That's all the more reason for the SFC to encourage the free exchange of views and information. Shielding troubled companies from scrutiny will undermine Hong Kong's foundations as a reputable financial center.
The Los Angeles Times on European response to refugee crisis in North Africa and Mideast:
This is a humanitarian crisis of astounding breadth. The United Nations High Commissioner for Refugees reported this year that war and other upheavals have displaced more than 14 million people in North Africa and the Middle East (more than half of them from Syria) and an additional 15 million people in sub-Saharan Africa. Most remain in or near their home countries, but hundreds of thousands have fled in an effort to start new lives in Europe, where the crisis has now become political.
And there, the European Union is stumbling badly. Last week, European Commission President Jean-Claude Juncker urged the European Union's member states to permanently resettle 120,000 refugees now in Italy, Greece and Hungary under a binding quota system based on national population and economic vitality. On Monday, EU ministers agreed to an earlier recommendation that 40,000 refugees be scattered across Europe but rejected Juncker's new proposal, then put off any further discussion for a month.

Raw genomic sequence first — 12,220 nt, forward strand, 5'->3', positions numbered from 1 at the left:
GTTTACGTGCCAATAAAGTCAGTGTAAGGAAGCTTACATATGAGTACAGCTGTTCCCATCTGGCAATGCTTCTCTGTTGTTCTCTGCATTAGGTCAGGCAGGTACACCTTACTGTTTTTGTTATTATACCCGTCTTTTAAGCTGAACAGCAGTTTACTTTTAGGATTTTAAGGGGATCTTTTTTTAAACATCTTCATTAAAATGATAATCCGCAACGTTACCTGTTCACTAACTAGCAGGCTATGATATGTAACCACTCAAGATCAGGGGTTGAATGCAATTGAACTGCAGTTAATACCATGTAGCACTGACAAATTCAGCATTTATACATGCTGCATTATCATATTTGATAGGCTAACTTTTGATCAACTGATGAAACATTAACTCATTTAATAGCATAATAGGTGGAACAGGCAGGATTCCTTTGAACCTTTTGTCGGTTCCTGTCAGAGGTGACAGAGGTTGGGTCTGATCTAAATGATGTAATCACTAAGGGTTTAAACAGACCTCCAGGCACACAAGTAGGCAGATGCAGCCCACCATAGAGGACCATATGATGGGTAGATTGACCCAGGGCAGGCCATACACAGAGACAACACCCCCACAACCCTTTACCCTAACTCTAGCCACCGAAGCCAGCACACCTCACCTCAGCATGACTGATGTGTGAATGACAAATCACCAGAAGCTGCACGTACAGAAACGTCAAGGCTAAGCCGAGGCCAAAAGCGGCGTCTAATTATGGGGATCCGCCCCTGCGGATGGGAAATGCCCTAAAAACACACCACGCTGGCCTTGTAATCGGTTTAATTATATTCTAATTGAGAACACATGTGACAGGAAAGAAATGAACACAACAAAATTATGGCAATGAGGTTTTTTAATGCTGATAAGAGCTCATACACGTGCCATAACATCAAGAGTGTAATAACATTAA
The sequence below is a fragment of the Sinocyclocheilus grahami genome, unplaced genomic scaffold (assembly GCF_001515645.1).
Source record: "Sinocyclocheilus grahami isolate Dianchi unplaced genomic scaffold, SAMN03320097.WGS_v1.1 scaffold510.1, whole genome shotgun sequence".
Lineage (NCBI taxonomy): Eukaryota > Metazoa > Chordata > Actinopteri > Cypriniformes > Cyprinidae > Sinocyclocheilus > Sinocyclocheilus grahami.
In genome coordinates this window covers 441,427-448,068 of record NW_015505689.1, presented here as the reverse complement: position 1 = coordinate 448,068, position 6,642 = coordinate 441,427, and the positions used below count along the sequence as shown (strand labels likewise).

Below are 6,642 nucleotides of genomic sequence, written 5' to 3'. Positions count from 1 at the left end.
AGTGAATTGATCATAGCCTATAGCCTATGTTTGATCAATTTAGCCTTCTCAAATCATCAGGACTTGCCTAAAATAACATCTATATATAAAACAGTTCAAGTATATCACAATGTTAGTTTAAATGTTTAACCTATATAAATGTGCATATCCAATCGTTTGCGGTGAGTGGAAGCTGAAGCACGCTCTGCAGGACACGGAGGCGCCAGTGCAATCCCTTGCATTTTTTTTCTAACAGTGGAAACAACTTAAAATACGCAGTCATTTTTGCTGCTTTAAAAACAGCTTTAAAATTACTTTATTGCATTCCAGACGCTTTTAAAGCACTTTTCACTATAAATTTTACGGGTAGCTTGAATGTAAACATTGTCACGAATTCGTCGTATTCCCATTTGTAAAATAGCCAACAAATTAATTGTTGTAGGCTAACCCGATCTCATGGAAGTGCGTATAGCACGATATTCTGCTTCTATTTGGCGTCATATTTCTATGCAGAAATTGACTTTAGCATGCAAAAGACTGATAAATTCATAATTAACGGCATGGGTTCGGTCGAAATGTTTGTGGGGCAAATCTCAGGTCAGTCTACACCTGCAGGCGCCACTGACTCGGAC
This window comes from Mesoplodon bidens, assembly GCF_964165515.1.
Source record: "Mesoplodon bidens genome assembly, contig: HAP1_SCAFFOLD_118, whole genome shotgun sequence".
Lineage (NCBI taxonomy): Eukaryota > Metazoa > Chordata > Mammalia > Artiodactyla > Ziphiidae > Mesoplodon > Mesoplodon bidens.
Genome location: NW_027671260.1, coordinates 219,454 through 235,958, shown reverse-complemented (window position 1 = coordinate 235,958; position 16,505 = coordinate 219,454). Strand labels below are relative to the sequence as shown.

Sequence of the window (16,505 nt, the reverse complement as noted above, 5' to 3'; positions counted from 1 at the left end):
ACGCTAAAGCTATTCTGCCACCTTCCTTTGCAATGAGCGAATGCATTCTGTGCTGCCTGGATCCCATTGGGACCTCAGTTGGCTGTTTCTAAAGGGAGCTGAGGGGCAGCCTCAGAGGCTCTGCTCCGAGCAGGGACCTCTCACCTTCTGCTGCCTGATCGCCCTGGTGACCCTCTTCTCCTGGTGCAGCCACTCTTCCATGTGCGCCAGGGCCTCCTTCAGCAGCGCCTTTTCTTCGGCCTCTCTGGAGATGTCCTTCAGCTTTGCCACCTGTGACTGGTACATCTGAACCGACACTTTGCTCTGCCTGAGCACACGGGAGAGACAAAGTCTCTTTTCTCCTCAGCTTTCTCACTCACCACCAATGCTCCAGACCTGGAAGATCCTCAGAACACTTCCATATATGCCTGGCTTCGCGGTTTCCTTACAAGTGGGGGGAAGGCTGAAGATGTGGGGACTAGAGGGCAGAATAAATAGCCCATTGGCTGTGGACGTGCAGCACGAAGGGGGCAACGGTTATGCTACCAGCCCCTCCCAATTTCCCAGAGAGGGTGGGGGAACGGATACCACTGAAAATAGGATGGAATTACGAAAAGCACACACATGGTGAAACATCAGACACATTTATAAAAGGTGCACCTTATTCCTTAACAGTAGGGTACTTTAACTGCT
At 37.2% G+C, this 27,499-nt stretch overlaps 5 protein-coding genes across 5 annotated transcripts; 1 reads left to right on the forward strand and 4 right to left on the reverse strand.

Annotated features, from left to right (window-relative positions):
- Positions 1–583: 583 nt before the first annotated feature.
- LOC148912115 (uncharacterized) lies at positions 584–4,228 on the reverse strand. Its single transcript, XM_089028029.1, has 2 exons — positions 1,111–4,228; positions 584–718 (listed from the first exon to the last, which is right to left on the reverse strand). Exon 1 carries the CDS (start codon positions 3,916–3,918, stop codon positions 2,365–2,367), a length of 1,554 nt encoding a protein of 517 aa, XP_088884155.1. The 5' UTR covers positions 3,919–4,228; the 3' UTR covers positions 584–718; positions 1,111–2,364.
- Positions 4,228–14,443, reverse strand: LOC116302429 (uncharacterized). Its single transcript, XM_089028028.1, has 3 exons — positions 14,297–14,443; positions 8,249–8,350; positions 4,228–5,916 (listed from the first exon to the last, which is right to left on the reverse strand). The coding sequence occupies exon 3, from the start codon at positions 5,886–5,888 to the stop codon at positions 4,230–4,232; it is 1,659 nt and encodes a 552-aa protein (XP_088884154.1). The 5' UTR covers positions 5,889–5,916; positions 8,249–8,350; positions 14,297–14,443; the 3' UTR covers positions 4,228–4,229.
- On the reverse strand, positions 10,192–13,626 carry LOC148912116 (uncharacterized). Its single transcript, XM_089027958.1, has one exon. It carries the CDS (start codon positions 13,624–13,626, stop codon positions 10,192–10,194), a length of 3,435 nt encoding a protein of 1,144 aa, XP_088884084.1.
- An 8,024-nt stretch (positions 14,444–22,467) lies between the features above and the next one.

Worse, according to the Guardian newspaper, the ministers also discussed creating refugee camps in Italy and Greece to hold these undocumented migrants, establish other camps in Africa to try to keep the refugees from moving on to Europe and then deny their right to seek asylum in Europe. Meanwhile, Germany, Austria, Slovakia and the Netherlands reestablished border controls to try to divert the flow to other countries, as Hungary continued to seal up its border with its non-EU neighbor Serbia, creating a bottleneck of migrants there. Hungary also instituted new laws criminalizing unauthorized entry into the country.
Beyond the improbability of European-funded refugee camps in Africa -- there is no indication that African nations would approve such a plan -- the inhumane impulse propelling the EU's lack of response is indefensible. It's true that the response has not been uniformly bad. Germany and Sweden, for instance, have met their moral responsibilities by taking in hundreds of thousands of refugees. But England, France and others have been much slower to respond. As has the United States. Last week, President Obama ordered his administration to resettle "at least 10,000" Syrian refugees in the coming year, while advocates reasonably argue, citing the United States' history as a leading recipient of refugees, that the U.S. should resettle 100,000 Syrian refugees in the next year.